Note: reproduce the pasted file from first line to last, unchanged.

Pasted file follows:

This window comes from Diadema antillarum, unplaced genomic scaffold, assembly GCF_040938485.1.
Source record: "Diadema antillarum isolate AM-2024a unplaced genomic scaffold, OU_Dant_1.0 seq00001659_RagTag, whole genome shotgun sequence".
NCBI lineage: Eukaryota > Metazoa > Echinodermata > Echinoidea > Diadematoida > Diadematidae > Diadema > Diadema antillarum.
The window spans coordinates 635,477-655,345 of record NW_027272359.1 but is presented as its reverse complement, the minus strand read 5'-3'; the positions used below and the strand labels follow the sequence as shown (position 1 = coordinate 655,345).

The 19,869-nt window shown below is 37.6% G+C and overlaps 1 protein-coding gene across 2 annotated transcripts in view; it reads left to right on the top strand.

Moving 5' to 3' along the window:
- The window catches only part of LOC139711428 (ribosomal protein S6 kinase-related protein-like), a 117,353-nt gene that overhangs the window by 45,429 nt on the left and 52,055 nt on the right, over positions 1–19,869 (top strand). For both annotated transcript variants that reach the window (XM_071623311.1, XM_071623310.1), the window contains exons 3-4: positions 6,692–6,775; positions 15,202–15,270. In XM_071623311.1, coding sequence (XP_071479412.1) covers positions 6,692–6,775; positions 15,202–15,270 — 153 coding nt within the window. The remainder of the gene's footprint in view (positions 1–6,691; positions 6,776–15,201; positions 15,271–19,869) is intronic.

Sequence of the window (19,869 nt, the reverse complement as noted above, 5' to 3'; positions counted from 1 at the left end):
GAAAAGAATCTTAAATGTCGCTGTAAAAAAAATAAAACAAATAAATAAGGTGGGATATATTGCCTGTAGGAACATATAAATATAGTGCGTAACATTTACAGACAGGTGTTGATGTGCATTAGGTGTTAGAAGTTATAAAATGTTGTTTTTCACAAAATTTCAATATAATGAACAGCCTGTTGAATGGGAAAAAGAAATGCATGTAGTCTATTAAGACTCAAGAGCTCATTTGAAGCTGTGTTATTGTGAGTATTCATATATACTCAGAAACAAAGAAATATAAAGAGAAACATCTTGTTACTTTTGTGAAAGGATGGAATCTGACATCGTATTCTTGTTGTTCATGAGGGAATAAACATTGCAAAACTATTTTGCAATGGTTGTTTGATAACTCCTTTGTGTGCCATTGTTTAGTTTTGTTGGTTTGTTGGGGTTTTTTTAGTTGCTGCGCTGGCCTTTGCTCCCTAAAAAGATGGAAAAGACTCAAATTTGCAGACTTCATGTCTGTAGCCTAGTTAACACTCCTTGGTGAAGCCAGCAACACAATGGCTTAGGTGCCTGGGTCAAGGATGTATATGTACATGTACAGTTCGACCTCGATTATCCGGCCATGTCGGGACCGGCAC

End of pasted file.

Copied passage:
This window comes from Diadema antillarum, unplaced genomic scaffold, assembly GCF_040938485.1.
Source record: "Diadema antillarum isolate AM-2024a unplaced genomic scaffold, OU_Dant_1.0 seq00001659_RagTag, whole genome shotgun sequence".
NCBI lineage: Eukaryota > Metazoa > Echinodermata > Echinoidea > Diadematoida > Diadematidae > Diadema > Diadema antillarum.
The window spans coordinates 635,477-655,345 of record NW_027272359.1 but is presented as its reverse complement, the minus strand read 5'-3'; the positions used below and the strand labels follow the sequence as shown (position 1 = coordinate 655,345).

The 19,869-nt window shown below is 37.6% G+C and overlaps 1 protein-coding gene across 2 annotated transcripts in view; it reads left to right on the top strand.

Moving 5' to 3' along the window:
- The window catches only part of LOC139711428 (ribosomal protein S6 kinase-related protein-like), a 117,353-nt gene that overhangs the window by 45,429 nt on the left and 52,055 nt on the right, over positions 1–19,869 (top strand). For both annotated transcript variants that reach the window (XM_071623311.1, XM_071623310.1), the window contains exons 3-4: positions 6,692–6,775; positions 15,202–15,270. In XM_071623311.1, coding sequence (XP_071479412.1) covers positions 6,692–6,775; positions 15,202–15,270 — 153 coding nt within the window. The remainder of the gene's footprint in view (positions 1–6,691; positions 6,776–15,201; positions 15,271–19,869) is intronic.

Sequence of the window (19,869 nt, the reverse complement as noted above, 5' to 3'; positions counted from 1 at the left end):
GAAAAGAATCTTAAATGTCGCTGTAAAAAAAATAAAACAAATAAATAAGGTGGGATATATTGCCTGTAGGAACATATAAATATAGTGCGTAACATTTACAGACAGGTGTTGATGTGCATTAGGTGTTAGAAGTTATAAAATGTTGTTTTTCACAAAATTTCAATATAATGAACAGCCTGTTGAATGGGAAAAAGAAATGCATGTAGTCTATTAAGACTCAAGAGCTCATTTGAAGCTGTGTTATTGTGAGTATTCATATATACTCAGAAACAAAGAAATATAAAGAGAAACATCTTGTTACTTTTGTGAAAGGATGGAATCTGACATCGTATTCTTGTTGTTCATGAGGGAATAAACATTGCAAAACTATTTTGCAATGGTTGTTTGATAACTCCTTTGTGTGCCATTGTTTAGTTTTGTTGGTTTGTTGGGGTTTTTTTAGTTGCTGCGCTGGCCTTTGCTCCCTAAAAAGATGGAAAAGACTCAAATTTGCAGACTTCATGTCTGTAGCCTAGTTAACACTCCTTGGTGAAGCCAGCAACACAATGGCTTAGGTGCCTGGGTCAAGGATGTATATGTACATGTACAGTTCGACCTCGATTATCCGGCCATGTCGGGACCGGCAC